Not any more. According to a recent survey by Morpace, these days, when it comes to shopping for vehicles it’s all about the deal. Out of 1,000 people surveyed, approximately 74 percent said they’d choose a vehicle based on price and incentives. Not only that but research shows they’re often willing to travel to get the best deal on a car or truck, so even much talked about elements such as customer service and dealer location don’t appear to be hugely important.
In fact, the survey illustrated that although many vehicle purchases might begin with referrals from family and friends, along with prior experiences and dealer marketing programs, when it comes to the actual purchase consumers “are willing to travel for a good deal on the product they really want, ” according to Morpace Vice President Karen Gaule.
As a result, when GM and Chrysler terminated more than 2,000 dealerships last year, there was little mourning, at least from consumers.
“The fact is, the American consumer buys products that are convenient, predictable and affordable. It’s the same for cars. The most important factors for a car buyer are overall price and monthly payment,” said Ed Tonkin chairman of the National Automobile Dealer’s Association at a conference in Detroit last week.
And with that kind of statement coming from the horse’s mouth, one question we have to ask ourselves now is, when will Walmart start selling cars?
[Source: Automotive News]
China is the world’s biggest auto market in the world, so it might not be so surprising that China is also Hyundai‘s new biggest market, after the automaker sold more cars in China than Korea for the second straight month. Buoyed by the success of the Yuedong (aka our Elantra) and the Tuscon crossover, Hyundai was able to move 57, 014 cars in China in May, versus 55, 339 in Korea.
The Yuedong was able to usurp the title of #1 selling compact car from the Chinese engineered and built BYD F3, a significant coup for the Korean automaker. Hyundai expects to move 670,000 cars in China for the year 2010.
[Source: Joon Gang Daily]
A report out of Europe claims that BMW and General Motors are collaborating on a system that will scan road signs, including speed limit warnings and relay the information to drivers. The system still has a few kinks being worked out, but the objective is for the system to be able to display warning signs as well as speed limits for any road the car is being driven on.
Technology like this might add a little pizazz to an otherwise unremarkable car, but there’s certainly the prospect of a slippery slope with this sort of system. Invasive speed limits mandated by the government might not be far off, and that could quickly spell an end to one of the greatest pleasures of driving, the complete autonomy one has when behind the wheel of a car.
Honda was forced to shut down all four of its Chinese car plants, after 1,850 workers at an auto parts plant went on strike over wages. The strike is reported to have crippled Honda’s production capability in what is now the world’s largest car market.
The lack of parts means that Honda is unable to assemble cars at any of its four Chinese plants. The employees at the parts plant want their wages increased to between 2,000 yuan ($293) and 2,500 yuan per month, from 1,500 yuan ($220). Workers at Honda’s car plants make a similar wage.
“China is experiencing a labor shortage that’s shifting the natural bargaining power to workers,” Chang-Hee Lee, a Beijing-based industrial relations specialist at the International Labor Organization told Bloomberg News. While much of China’s economy is owned by the state (and Honda’s own operations are jointly owned with the Chinese government), governmental authorities claim that Honda has done nothing wrong in the labor dispute. China account for about 17 percent of Honda’s global sales, making it a crucial market for its operations.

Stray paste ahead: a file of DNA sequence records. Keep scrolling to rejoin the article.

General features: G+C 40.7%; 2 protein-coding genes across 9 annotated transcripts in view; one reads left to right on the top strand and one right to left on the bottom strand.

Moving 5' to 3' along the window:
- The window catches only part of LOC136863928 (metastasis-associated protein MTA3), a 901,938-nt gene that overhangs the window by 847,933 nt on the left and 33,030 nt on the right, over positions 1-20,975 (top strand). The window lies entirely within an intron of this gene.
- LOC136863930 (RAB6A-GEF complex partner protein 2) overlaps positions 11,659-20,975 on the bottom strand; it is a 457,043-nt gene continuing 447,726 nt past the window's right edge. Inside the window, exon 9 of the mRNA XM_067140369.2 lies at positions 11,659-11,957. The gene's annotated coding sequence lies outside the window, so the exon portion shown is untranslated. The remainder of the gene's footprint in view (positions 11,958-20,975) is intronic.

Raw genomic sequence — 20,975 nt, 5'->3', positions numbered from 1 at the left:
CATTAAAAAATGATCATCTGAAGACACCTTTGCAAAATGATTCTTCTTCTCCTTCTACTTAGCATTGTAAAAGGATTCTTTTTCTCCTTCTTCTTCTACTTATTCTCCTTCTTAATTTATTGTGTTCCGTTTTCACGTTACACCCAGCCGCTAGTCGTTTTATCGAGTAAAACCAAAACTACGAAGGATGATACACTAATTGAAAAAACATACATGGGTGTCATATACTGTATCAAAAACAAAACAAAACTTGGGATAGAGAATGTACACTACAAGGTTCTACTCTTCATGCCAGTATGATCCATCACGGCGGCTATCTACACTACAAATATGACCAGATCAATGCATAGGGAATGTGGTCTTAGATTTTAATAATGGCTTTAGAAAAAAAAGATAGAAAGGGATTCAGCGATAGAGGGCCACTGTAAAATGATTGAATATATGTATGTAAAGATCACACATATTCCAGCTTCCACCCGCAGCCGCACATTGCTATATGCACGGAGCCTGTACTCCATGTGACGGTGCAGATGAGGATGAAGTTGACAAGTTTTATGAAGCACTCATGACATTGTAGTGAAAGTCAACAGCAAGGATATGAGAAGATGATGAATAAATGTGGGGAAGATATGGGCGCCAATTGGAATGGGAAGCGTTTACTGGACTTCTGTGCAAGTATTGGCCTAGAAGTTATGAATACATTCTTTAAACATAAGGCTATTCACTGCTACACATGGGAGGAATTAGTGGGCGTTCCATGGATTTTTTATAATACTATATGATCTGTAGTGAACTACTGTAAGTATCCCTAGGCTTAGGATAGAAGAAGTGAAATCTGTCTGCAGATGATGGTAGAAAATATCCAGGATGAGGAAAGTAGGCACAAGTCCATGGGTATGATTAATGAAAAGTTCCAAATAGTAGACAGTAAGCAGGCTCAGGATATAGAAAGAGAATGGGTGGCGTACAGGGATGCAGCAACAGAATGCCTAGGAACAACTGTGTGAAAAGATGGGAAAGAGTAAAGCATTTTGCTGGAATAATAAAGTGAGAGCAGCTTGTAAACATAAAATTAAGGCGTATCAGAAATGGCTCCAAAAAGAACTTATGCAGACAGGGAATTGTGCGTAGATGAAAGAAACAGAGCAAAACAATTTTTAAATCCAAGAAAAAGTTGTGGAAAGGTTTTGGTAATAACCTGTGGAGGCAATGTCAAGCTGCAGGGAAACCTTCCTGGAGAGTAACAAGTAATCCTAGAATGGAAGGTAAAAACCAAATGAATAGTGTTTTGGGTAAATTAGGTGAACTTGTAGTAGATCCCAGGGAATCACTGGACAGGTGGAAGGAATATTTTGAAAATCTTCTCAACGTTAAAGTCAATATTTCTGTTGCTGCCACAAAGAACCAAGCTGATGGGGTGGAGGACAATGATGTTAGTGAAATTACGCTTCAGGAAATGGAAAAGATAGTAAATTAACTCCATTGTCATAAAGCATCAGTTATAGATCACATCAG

Despite record recalls and public humiliation over quality control scandals, Toyota announced that it expects to see a profit of $3.35 billion by the end of their fiscal year in March, a 48% increase.
Toyota sales rose 24 percent in April, as strong incentives helped Toyota move cars like the Corolla and Prius. Despite the strong performance, Toyota Senior Managing Director Takahiko Ijichi said that the recall of 8 million vehicles for unintended acceleration issues cost the company 50,000 sales and $1.94 billion.
Despite the setbacks, analysts are optimistic about Toyota’s prospects, especially in the crucial North American market. “Based on the recent sales numbers, the recalls aren’t posing a problem,” said Gentoku Kiyokawa, a fund manager at Fortis Investments in Tokyo, in an interview with Automotive News.
Still, Toyota faces tough competition from renewed competitors like Hyundai and Ford. Hyundai in particular poses a threat to Toyota’s dominance, as the Sonata sedan has seen sales skyrocket by 57 percent in April, while the Camry has only increased by 10 percent.
[Source: Automotive News]
Strong demand in emerging markets like India and China, as well as a recovering U.S. economy helped Honda post a quarterly profit of $774 million. The Japanese automaker reported a 28 percent increase in sales, to $24.5 billion. Honda is forecasting a $3.7 billion profit through the coming fiscal year (which ends March 31, 2011), and sales of $100.4 billion, a 9 percent jump.
The strong results come days after Honda’s CEO admitted that the company had become “complacent”. However, strong demand for small, energy efficient models like the Fit and the upcoming CR-Z hybrid sports car helped the company back into the black. Honda’s motorcycle division also reported strong sales, adding to the company’s fortune.
[Source: Detroit News]
Between sticking accelerator pedals and rollover-prone SUVs, this year has not been kind to Toyota. However the Japanese automaker is poised to return a handsome $532 million profit, despite expectations to the contrary.
Toyota had initially forecasted a loss of $213, but a weak yen and a series of cost-cutting measures meant that Toyota is likely to beat expectations. On the other hand, Toyotas sales were down 5 percent, or about 7.2 million vehicles. All in all, Toyota’s earnings are admirable in a year where the Japanese auto giant was forced to recall some 10 million vehicles, forced to testify before Congress and endure a series of devastating quality control problems. Toyota will report its earnings on May 11th.
[Source: Automotive News via Autoblog]